Price Transmission in Differentiated Product Market Channels: A Study of the Boston Fluid Milk Market and the North East Dairy Compact
AbstractThis study develops a two-stage market channel model to analyze pricing in the Boston milk market where retailers are differentiated sellers. A nonlinear model of demand and costs, including firm specific and industry cost shift variables is estimated for each of the four leading supermarkets. Cost pass through rates for industry wide shifts are near 100%; for firm specific costs they range between 32 and 47 percent, suggesting that substantial differentiation and related market power. A test for focal point collusion finds that channel firms elevated retail prices when the Northeast Dairy Compact elevated and stabilized raw milk prices.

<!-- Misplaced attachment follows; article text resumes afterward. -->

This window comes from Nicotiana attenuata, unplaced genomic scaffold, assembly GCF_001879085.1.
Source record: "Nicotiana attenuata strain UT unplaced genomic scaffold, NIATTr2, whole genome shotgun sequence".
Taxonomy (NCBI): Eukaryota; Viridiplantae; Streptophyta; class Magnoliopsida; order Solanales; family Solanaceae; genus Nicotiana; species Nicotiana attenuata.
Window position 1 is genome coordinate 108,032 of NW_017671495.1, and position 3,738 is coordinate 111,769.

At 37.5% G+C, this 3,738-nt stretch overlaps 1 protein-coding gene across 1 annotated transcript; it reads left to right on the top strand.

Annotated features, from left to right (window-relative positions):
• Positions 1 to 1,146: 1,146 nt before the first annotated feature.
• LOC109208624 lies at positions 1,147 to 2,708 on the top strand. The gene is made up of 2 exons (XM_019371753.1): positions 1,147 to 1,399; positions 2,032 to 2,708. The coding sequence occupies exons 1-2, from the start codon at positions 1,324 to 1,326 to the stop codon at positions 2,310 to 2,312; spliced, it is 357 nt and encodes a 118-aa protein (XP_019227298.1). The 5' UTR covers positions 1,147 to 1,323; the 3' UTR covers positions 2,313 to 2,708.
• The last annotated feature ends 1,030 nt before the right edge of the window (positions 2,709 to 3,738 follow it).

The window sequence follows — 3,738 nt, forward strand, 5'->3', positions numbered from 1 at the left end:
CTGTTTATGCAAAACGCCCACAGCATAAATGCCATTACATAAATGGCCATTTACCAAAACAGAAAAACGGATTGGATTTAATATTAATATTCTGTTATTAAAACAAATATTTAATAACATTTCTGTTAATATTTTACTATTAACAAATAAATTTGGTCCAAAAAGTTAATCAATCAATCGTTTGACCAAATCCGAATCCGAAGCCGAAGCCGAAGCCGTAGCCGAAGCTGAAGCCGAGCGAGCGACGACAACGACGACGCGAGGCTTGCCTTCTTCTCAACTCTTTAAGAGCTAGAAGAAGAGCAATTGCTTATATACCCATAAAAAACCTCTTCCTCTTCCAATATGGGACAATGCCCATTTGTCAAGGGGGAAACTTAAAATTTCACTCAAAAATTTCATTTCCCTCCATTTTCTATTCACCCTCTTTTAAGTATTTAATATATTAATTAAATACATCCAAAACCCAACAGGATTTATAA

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Bibliographic InfoPaper provided by University of Connecticut, Department of Agricultural and Resource Economics, Charles J. Zwick Center for Food and Resource Policy in its series Food Marketing Policy Center Research Reports with number 067.
Date of creation: 2002
Date of revision:
price transmission; industry versus firm specific cost inputs; differentiated product oligopoly; focal point collusion; Demand and Price Analysis; Industrial Organization;
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